They warned: “We understand the Government’s wish to use social housing stock more efficiently and to reduce overcrowding. However, the SSSC so far seems to be a blunt instrument for achieving this. In many areas there is insufficient smaller social housing stock to which affected tenants can move, meaning that they remain in housing deemed to be too large and pay the SSSC.”
But ministers said housing benefit reforms and the welfare cap – which means no household can receive more than £26,000 in benefits – were needed to manage soaring welfare spending, which grew by 50% in Britain in just 10 years and saw the housing benefit bill exceed £1bn in the North East alone.
Secretary of State for Work and Pensions Iain Duncan Smith said: “It was absolutely necessary that we fixed the broken system which just a year ago allowed the taxpayer to cover the £1m daily cost of spare rooms in social housing.
“We have taken action to help the hundreds of thousands of people living in cramped, overcrowded accommodation and to control the spiralling housing benefit bill, as part of the Government’s long-term economic plan.”
> “And all the stress, debt, homelessness and suicide resulting from this policy is actually good for them, they thrive on it. I’ve got figures to prove it”, he might have added…
Source – Newcastle Journal, 02 April 2014
Newcastle City Council is considering “re-designating” whole tower blocks of two-bedroom flats as one-bedroom properties – because tenants can’t afford to pay the bedroom tax.
Two thirds of council housing tenants are currently behind on their rent, double the number before the bedroom tax was introduced.
The impact of the bedroom tax on families across the city was revealed by Coun Joyce McCarty, deputy leader of Newcastle City Council, when she spoke to MPs. Coun McCarty was giving evidence to the House of Commons Work and Pensions Committee, which is holding an inquiry into how changes to the welfare system have affected housing.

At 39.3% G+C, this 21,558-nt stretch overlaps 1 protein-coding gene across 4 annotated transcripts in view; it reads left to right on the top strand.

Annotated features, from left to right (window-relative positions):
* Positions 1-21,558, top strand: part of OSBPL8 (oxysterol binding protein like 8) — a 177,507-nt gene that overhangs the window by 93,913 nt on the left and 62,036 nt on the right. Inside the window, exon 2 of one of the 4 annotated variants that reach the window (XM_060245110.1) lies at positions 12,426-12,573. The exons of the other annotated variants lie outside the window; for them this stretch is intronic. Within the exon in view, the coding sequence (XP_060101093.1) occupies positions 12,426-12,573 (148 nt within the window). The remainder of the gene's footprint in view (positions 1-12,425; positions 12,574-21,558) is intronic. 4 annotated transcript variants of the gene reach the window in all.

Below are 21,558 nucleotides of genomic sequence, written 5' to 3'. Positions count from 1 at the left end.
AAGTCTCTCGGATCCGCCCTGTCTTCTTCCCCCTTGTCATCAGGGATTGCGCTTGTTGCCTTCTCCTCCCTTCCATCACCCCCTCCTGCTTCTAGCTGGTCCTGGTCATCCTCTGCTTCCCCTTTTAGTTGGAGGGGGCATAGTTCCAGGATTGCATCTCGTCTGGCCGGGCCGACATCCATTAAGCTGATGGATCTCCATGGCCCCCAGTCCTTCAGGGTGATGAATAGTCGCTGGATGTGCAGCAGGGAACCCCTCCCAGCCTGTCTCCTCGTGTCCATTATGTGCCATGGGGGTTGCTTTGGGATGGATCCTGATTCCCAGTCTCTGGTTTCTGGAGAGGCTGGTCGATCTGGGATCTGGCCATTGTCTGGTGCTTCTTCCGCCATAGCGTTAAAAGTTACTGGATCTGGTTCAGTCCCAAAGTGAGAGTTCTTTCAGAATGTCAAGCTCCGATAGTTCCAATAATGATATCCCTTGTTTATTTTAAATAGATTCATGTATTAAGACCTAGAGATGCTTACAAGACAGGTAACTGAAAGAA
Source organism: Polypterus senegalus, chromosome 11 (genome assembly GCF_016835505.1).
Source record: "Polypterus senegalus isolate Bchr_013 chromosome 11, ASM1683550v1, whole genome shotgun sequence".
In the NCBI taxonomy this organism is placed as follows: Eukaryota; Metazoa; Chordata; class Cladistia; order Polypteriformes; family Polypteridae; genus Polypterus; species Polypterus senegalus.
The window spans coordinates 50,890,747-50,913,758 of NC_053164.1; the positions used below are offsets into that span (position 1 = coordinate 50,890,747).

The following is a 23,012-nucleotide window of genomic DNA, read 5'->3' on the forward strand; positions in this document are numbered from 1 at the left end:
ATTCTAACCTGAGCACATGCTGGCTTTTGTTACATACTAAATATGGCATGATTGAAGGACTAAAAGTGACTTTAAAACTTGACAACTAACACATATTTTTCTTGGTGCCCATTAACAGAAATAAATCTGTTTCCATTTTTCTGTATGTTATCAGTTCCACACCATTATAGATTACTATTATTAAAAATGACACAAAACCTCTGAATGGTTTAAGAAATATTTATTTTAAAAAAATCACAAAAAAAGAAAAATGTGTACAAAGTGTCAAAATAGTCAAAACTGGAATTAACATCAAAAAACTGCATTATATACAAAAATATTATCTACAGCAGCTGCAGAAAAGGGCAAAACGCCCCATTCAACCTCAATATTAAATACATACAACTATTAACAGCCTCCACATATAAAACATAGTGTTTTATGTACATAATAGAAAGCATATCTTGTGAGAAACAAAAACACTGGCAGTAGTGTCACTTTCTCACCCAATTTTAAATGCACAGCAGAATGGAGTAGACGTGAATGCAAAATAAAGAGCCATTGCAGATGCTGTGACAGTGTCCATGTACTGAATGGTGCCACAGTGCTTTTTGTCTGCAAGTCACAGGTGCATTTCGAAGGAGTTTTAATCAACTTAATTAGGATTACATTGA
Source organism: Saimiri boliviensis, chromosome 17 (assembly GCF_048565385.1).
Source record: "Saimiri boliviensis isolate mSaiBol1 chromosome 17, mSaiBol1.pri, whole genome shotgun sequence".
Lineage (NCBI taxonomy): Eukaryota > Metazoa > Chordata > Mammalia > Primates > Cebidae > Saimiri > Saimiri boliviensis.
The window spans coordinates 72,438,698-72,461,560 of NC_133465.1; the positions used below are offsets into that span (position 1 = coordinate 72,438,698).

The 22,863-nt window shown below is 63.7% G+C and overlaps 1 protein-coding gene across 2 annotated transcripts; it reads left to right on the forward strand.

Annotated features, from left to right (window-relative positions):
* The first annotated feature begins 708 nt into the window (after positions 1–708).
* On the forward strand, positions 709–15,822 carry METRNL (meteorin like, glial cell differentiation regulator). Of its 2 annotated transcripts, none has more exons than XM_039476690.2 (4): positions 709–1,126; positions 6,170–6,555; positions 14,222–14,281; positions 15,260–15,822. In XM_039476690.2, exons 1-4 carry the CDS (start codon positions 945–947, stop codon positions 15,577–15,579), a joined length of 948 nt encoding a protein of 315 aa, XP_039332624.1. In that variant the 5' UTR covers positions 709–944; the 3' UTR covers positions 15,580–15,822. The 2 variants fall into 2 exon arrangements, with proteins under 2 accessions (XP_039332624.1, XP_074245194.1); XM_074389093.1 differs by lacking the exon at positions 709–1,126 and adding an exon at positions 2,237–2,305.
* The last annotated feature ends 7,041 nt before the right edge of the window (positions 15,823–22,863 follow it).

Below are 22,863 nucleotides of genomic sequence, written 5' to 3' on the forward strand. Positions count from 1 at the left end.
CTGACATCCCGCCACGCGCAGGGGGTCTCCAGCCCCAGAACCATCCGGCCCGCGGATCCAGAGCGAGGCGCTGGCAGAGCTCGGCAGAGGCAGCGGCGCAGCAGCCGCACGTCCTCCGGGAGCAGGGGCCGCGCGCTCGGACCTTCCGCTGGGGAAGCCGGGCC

New rules introduced by the Government mean housing benefit is cut for claimants in social housing who are considered to have a spare room. The policy has been dubbed a ‘bedroom tax’ by critics, while ministers say they are ending a ‘spare-room subsidy’.
Coun McCarty said 5,500 households in the city were hit by the policy. And others who weren’t currently affected were desperate to avoid it, even if that meant turning down the offer of a two-bedroom property.
She told MPs: “Because previously people wanted space, we actually pulled down one bedroom flats not that long ago. We are thinking of re-designating complete tower blocks of two bedroom flats as one bedroom flats, because people can’t afford them.”
This would allow tenants to avoid having their housing benefit cut, but it would also mean the council lost money, she said.
“The impact of doing that is huge because that’s a loss of rental income as well.”
“We’ve got lots [of properties] that people don’t want to move in to . . . couples and individuals don’t want to move in to there because they know they’d have to pay additional costs.”
Newcastle had been particularly affected by the change to housing benefit because 23% of residents live in social housing, compared to a national average of just10%, she said.
Your Homes Newcastle, who manage council homes on behalf of the council, visited tenants to make sure they were claiming everything they were entitled to.
“At the moment 66% of our tenants are in arrears, which is double what it would have been before April, so that can be allocated to be the bedroom tax,” Coun McCarty added. “There are about 139 currently pending facing eviction since the bedroom tax was introduced.”
But the council was working with all the tenants involved to try to keep them in their homes, she said. In theory, tenants could move into smaller properties. However, those properties were not available.
“We have 3,500 people wanting to have one bedroom properties now, but each year we probably have 800 free so it will take us several years to reallocate those people.”
Your Homes Newcastle said it was considering re-designating a further 1,200 properties, but could not specify which blocks. Neil Scott, director of tenancy services said: “Newcastle has an unusually large proportion of accommodation in high rise properties. We currently manage 44 blocks over six storeys. The vast majority of properties in these blocks are two bedroom. We have 2,594 two bedroom flats in high rise properties, and 80 of those are available for let.”
Source – Newcastle Journal, 06 Jan 2014